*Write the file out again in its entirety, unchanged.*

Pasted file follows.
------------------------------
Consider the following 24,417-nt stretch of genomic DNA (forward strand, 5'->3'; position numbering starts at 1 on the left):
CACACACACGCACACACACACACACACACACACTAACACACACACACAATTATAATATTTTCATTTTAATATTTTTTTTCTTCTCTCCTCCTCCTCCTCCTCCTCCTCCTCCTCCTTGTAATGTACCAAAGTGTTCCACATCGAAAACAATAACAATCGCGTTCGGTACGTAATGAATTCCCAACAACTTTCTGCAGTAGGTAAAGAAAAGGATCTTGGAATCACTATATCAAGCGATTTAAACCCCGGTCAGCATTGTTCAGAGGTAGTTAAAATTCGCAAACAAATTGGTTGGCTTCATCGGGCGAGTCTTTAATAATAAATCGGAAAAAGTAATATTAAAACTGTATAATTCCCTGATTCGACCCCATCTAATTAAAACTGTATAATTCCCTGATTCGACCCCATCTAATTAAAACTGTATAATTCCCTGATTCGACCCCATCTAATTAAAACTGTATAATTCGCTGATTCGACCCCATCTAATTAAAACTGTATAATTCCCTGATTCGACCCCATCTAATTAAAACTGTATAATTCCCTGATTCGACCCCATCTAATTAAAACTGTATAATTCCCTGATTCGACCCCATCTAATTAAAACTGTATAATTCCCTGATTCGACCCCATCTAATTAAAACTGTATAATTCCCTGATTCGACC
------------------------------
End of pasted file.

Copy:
Consider the following 24,417-nt stretch of genomic DNA (forward strand, 5'->3'; position numbering starts at 1 on the left):
CACACACACGCACACACACACACACACACACACTAACACACACACACAATTATAATATTTTCATTTTAATATTTTTTTTCTTCTCTCCTCCTCCTCCTCCTCCTCCTCCTCCTCCTTGTAATGTACCAAAGTGTTCCACATCGAAAACAATAACAATCGCGTTCGGTACGTAATGAATTCCCAACAACTTTCTGCAGTAGGTAAAGAAAAGGATCTTGGAATCACTATATCAAGCGATTTAAACCCCGGTCAGCATTGTTCAGAGGTAGTTAAAATTCGCAAACAAATTGGTTGGCTTCATCGGGCGAGTCTTTAATAATAAATCGGAAAAAGTAATATTAAAACTGTATAATTCCCTGATTCGACCCCATCTAATTAAAACTGTATAATTCCCTGATTCGACCCCATCTAATTAAAACTGTATAATTCCCTGATTCGACCCCATCTAATTAAAACTGTATAATTCGCTGATTCGACCCCATCTAATTAAAACTGTATAATTCCCTGATTCGACCCCATCTAATTAAAACTGTATAATTCCCTGATTCGACCCCATCTAATTAAAACTGTATAATTCCCTGATTCGACCCCATCTAATTAAAACTGTATAATTCCCTGATTCGACCCCATCTAATTAAAACTGTATAATTCCCTGATTCGACC